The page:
Motivated to "Forget": The Effects of In-Group Wrongdoing on Memory and Collective Guilt

Katie N. Rotella, Jennifer A. Richeson

Research output: Contribution to journalArticlepeer-review

26 Scopus citations

Abstract

Reminders of in-group wrongdoing can prompt defensive responses that affect intergroup relations. Across two studies, American participants were randomly assigned to have their American identity increased (or not), then read a passage describing the negative treatment of Native American Indians by perpetrators described as either early Americans (i.e., in-group members) or European settlers (i.e., out-group members). Memory for the content of the passage and feelings of collective guilt were assessed. Participants demonstrated poorer memory when the perpetrators were framed as in-group (Americans), rather than out-group (Europeans), members. Further, participants in the in-group perpetrator condition whose American identification was primed experienced less collective guilt compared with participants in the in-group perpetrator condition whose American identification was not primed. Implications for intergroup relations and the understanding of collective memory are discussed.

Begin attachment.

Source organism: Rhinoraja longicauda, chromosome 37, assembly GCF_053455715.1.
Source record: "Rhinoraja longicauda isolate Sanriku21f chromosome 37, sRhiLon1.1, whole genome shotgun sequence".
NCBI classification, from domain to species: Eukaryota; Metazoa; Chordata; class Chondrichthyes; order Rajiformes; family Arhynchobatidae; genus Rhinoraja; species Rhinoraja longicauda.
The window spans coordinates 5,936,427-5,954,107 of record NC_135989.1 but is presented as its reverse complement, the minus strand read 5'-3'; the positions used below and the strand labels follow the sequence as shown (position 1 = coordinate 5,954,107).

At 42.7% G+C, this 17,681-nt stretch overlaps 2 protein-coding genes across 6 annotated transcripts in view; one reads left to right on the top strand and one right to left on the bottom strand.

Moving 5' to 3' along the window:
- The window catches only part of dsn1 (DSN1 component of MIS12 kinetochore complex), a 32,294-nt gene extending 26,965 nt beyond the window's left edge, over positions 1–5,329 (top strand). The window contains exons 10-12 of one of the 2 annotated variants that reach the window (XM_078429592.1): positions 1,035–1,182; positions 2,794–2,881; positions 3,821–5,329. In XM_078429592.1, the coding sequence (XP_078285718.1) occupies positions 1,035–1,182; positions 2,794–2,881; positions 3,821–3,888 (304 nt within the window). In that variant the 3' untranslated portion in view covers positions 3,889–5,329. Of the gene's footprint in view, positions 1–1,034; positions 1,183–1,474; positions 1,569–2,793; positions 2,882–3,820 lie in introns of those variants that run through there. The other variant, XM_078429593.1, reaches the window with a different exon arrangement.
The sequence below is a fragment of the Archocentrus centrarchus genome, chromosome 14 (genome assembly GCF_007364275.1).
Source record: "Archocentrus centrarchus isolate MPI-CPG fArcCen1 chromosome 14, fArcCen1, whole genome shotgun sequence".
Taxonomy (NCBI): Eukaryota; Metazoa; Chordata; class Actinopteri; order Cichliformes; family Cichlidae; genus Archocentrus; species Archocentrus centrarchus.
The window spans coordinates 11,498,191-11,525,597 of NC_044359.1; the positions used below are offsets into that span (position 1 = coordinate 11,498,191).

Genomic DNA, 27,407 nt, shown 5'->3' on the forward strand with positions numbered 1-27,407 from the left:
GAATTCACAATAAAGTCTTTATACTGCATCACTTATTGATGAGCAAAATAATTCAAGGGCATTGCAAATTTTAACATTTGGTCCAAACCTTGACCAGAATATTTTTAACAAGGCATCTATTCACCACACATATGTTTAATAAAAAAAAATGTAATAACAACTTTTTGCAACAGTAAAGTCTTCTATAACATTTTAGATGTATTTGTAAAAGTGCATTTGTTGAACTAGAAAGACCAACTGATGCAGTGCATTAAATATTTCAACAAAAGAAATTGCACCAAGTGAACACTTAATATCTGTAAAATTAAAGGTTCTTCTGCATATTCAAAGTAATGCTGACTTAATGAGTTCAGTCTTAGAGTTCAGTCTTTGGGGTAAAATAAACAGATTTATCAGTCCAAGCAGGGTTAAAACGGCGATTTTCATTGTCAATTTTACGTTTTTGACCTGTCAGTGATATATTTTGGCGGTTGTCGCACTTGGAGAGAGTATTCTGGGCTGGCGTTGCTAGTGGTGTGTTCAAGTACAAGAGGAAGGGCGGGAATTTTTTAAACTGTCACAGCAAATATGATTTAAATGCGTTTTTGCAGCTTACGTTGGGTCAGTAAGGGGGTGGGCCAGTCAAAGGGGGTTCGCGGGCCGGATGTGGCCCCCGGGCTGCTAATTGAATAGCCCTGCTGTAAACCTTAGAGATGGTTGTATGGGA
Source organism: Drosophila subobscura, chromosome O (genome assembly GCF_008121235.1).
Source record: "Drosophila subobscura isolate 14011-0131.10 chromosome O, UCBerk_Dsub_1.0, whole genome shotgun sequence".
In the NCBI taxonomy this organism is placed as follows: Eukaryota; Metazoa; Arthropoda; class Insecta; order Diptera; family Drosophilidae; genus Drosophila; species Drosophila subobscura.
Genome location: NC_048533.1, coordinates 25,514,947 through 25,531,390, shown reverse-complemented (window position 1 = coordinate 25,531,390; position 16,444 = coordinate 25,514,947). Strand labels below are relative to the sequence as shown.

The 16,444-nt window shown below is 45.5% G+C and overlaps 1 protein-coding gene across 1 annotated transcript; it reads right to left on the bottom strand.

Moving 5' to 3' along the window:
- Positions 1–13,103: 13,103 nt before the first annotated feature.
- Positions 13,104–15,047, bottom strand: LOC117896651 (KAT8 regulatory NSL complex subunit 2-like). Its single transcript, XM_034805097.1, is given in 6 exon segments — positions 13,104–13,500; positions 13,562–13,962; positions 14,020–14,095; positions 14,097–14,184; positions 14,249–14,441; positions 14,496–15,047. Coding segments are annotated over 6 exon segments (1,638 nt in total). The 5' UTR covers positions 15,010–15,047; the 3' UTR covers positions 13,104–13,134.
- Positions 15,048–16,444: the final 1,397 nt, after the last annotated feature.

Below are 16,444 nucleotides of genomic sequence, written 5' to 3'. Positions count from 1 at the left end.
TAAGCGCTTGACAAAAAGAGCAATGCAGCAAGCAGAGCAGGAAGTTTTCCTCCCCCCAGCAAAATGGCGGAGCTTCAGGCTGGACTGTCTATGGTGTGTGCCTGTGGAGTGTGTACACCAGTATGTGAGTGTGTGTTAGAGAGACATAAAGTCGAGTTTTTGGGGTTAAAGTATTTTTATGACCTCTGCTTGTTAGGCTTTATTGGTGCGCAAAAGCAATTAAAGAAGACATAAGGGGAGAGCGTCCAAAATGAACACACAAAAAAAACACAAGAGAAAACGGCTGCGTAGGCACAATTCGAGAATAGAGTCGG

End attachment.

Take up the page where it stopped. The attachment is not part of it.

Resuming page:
Original languageEnglish (US)
Pages (from-to)730-737
Number of pages8
JournalSocial Psychological and Personality Science
Volume4
Issue number6
DOIs
StatePublished - Nov 1 2013

Keywords

  • collective guilt
  • memory
  • social identity threat

ASJC Scopus subject areas

  • Social Psychology
  • Clinical Psychology

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